Health Minister Dr David Clark says the Government is delivering on its commitment to support general practice doctors and nurses, and pharmacies on the front-line of our fight against COVID-19. "For us to overcome COVID-19, we need community health services such as general practice and community pharmacy to step up ...
    BeehiveBy beehive.govt.nz
    3 days ago
  • Susan Thomas the new Chief High Court Judge
    Justice Susan Thomas has been appointed Chief High Court Judge, Attorney-General David Parker announced today.  She replaces Justice Geoffrey Venning who has resigned from the position.   David Parker paid tribute to Justice Venning, who he said had stewarded the High Court very capably over the last five years.   “On behalf ...
    BeehiveBy beehive.govt.nz
    3 days ago
  • Business Finance Guarantee – applications open
    Businesses can start applying to their banks for loans under the Business Finance Guarantee Scheme set up to support the New Zealand economy during the COVID-19 pandemic. “We’re moving quickly to protect New Zealand businesses, jobs and the economy during this unprecedented global economic shock,” Finance Minister Grant Robertson said. ...
    BeehiveBy beehive.govt.nz
    4 days ago
  • Work starts on ways to fast-track consents to boost recovery from Covid-19 downturn
    Work is underway looking at measures to speed up consents for development and infrastructure projects during the recovery from COVID 19, to provide jobs and stimulate our economy.  Environment Minister David Parker said the COVID-19 pandemic is a serious global crisis that will have a wide ranging and lasting impact ...
    BeehiveBy beehive.govt.nz
    4 days ago
  • Advance payments to support contractors
    Advance payments will be made to transport construction industry contractors to retain the workforce and ensure it is ready to quickly gear up to build projects which will be vital to New Zealand’s COVID-19 economic recovery, Transport Minister Phil Twyford announced today. He said keeping the workforce required to build ...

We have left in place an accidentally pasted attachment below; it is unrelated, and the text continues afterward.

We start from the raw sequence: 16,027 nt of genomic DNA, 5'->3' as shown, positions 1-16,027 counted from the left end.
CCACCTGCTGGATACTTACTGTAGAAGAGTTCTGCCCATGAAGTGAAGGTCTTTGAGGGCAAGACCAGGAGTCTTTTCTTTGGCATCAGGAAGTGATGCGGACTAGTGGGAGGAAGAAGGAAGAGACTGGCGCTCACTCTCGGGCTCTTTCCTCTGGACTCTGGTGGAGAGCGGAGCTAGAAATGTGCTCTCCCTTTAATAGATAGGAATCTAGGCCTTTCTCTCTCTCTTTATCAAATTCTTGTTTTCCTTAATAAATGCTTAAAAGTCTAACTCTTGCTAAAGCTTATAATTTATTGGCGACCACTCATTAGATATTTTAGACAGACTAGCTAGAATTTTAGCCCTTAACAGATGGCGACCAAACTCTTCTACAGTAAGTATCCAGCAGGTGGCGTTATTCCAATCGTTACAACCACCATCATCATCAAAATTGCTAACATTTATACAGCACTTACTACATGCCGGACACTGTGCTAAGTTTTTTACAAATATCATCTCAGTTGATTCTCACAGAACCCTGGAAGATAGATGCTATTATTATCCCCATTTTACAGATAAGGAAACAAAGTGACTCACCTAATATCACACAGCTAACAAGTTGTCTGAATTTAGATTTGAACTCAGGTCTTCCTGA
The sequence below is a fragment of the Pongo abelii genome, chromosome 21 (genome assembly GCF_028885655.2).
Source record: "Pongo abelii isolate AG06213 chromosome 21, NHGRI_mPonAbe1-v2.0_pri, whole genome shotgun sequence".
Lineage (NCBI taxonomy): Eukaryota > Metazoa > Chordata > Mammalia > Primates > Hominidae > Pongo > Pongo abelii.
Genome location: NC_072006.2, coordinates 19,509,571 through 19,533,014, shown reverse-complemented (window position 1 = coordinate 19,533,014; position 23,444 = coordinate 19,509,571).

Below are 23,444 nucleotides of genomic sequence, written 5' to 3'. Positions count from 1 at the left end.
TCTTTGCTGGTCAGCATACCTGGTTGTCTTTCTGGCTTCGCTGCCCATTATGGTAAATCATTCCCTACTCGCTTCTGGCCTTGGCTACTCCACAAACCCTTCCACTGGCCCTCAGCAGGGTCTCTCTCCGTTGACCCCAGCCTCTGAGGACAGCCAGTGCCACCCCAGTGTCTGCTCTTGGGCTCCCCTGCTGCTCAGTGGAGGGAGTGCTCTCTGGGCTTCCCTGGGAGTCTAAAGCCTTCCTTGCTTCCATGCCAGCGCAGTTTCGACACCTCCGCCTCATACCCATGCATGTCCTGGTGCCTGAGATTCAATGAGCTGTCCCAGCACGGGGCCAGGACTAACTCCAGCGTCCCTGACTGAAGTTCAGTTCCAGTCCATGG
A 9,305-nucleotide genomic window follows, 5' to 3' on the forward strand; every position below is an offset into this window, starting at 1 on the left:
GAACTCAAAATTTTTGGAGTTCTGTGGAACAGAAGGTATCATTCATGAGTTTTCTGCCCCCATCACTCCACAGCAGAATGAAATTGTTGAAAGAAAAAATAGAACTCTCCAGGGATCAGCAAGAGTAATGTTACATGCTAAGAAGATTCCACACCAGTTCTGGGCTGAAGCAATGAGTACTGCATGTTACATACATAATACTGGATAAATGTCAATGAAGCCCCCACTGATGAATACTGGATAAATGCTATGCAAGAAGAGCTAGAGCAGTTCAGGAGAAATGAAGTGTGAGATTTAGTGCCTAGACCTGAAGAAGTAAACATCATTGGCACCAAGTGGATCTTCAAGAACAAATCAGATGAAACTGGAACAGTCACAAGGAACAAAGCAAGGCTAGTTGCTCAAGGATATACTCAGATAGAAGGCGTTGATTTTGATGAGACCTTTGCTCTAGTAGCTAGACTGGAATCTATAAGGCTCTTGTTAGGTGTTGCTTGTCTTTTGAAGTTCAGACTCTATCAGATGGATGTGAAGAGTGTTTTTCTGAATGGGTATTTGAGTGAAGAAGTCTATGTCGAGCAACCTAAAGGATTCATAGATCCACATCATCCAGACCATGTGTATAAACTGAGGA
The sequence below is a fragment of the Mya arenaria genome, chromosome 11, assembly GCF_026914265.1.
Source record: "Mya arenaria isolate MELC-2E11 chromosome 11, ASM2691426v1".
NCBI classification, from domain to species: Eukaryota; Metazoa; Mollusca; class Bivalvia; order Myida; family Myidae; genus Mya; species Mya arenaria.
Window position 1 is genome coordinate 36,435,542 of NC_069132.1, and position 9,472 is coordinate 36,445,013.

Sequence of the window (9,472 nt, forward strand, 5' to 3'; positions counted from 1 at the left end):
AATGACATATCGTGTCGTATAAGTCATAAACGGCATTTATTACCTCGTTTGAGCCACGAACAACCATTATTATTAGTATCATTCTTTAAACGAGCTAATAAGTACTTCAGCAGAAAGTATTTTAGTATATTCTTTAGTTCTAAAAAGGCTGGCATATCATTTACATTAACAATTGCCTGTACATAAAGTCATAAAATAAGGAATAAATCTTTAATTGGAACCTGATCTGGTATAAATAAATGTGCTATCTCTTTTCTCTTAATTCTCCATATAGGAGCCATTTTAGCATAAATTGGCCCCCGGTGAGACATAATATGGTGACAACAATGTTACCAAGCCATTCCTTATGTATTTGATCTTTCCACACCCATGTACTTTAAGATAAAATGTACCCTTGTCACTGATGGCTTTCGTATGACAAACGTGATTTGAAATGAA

BeehiveBy beehive.govt.nz
    5 days ago
  • Government seeks infrastructure projects
    The Government has tasked a group of industry leaders to seek out infrastructure projects that are ready to start as soon as the construction industry returns to normal to reduce the economic impact of the COVID-19 pandemic, Economic Development Minister Phil Twyford and Infrastructure Minister Shane Jones say. The Infrastructure ...
    BeehiveBy beehive.govt.nz
    5 days ago
  • Health system scaled up to prepare for COVID-19
    Work to scale up the health system in preparation for COVID-19 was today outlined by Health Minister David Clark, as he reported back to the new Epidemic Response Committee. “We are well placed to contain the spread of COVID-19. We have taken early and decisive action at our borders, and ...
    BeehiveBy beehive.govt.nz
    5 days ago
  • Essential media COVID-19 guidelines refined
    The Government is refining its COVID-19 essential business guidance to include the distribution of news publications for communities which are hard to reach. The Minister of Broadcasting, Communications and Digital Media, Kris Faafoi, said the move was in recognition of the importance for New Zealanders who might be harder to ...
    BeehiveBy beehive.govt.nz
    5 days ago
  • Supermarkets able to open on Easter Sunday
    The Government is ensuring supermarkets can open on Easter Sunday so we can buy groceries, but stay closed on Good Friday allowing workers to take a break. This provides a balanced approach and ensures we avoid large queues that two days closure may cause. “Supermarkets will be able to open ...